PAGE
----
A defining characteristic of army ants is the mobility of their colonies that relocate their massive populations sometimes every day, in search of new hunting grounds. That nomadic lifestyle is met with many logistical challenges posed by the complex and unpredictable terrains of the tropical forests these ants inhabit. In response, they have evolved the ability to build temporary support structures by dynamically attaching to and detaching from each other. These - literally - living architectures assemble and disassemble themselves to bridge gaps along the ants' foraging and migratory trails, form scaffolding to facilitate movement along steep surfaces, and even provide shelter to up to a million individuals at a time. During this talk, I will present recent findings on the principles that govern army ant self-assembling into complex, dynamical, and functional structures. I will focus on the behavioral mechanisms that allow these constructions to rapidly adapt to changing environmental conditions and to be resilient in the face of disruption. Finally, I will briefly discuss how these results fit into our general understanding of biological self-assembly and how they can impact areas in engineering interested in the design of complex systems for hard-to-predict and noisy environments.Simon Garnier is an Associate Professor in the Biology Department at the New Jersey Institute of Technology. He is the head of the Swarmlab, an interdisciplinary research lab that studies how stupid creatures can - sometimes - be smart in group, and why very smart beings will - often - form brainless crowds. In particular, the lab investigates how interactions between the different parts of a group can lead to extraordinarily efficient collective solutions, as well as snowballing catastrophes. This knowledge can then be used to solve complex problems such as the organization of traffic, the control of robotic swarms, and the functioning of large- scale social networks.Join the meeting onlineMeeting-ID: 950 9854 6920Kenncode: 437219 [more]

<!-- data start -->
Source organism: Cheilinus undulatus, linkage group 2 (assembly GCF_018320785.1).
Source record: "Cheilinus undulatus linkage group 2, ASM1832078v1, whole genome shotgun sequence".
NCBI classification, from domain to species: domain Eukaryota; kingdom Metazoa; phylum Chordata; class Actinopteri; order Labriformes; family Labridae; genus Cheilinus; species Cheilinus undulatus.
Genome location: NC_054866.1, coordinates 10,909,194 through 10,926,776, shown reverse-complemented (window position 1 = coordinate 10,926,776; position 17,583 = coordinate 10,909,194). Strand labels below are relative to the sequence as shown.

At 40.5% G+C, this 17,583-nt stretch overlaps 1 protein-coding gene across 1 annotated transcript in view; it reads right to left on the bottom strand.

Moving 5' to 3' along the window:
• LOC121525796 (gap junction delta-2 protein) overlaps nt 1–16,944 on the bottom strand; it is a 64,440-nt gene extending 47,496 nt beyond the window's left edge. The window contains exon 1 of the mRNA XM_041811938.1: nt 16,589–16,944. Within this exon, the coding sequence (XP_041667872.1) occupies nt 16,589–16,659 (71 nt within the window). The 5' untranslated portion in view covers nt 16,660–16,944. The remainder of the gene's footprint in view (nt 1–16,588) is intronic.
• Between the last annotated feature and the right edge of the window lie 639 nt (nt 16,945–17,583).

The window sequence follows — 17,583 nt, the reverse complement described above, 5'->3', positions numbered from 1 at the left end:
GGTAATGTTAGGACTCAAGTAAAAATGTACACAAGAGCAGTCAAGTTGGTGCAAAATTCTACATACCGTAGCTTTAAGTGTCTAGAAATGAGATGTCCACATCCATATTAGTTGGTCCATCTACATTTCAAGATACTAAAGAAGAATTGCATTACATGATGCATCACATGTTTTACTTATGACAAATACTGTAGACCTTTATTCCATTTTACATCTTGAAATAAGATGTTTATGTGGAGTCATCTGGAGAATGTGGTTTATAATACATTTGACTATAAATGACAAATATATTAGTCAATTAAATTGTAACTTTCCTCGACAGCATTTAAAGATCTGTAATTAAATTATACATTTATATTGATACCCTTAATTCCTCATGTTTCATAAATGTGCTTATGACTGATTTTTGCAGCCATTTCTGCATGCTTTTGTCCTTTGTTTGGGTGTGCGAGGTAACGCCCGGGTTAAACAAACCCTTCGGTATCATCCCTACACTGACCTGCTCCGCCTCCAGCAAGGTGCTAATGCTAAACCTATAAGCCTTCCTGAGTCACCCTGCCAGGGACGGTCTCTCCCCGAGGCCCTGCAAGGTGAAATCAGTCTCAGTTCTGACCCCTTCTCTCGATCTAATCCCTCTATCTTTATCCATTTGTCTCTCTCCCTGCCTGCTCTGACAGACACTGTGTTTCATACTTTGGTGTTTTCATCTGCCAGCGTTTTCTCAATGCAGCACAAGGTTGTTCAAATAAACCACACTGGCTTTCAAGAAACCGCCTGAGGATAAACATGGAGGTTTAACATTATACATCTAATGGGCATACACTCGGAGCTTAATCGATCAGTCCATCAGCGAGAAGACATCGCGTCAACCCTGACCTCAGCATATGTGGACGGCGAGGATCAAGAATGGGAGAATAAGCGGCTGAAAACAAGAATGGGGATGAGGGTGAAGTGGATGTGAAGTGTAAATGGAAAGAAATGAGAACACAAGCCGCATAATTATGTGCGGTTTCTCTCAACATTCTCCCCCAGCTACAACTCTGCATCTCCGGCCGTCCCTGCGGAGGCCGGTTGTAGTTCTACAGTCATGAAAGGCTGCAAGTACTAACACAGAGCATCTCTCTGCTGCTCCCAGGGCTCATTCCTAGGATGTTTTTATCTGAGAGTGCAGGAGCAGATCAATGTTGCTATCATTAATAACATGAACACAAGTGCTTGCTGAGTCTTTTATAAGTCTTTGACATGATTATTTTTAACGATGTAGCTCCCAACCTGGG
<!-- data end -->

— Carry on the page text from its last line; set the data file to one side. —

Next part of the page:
CASCB talk: Neurogenetics of social affiliation in zebrafish by Johannes Larsch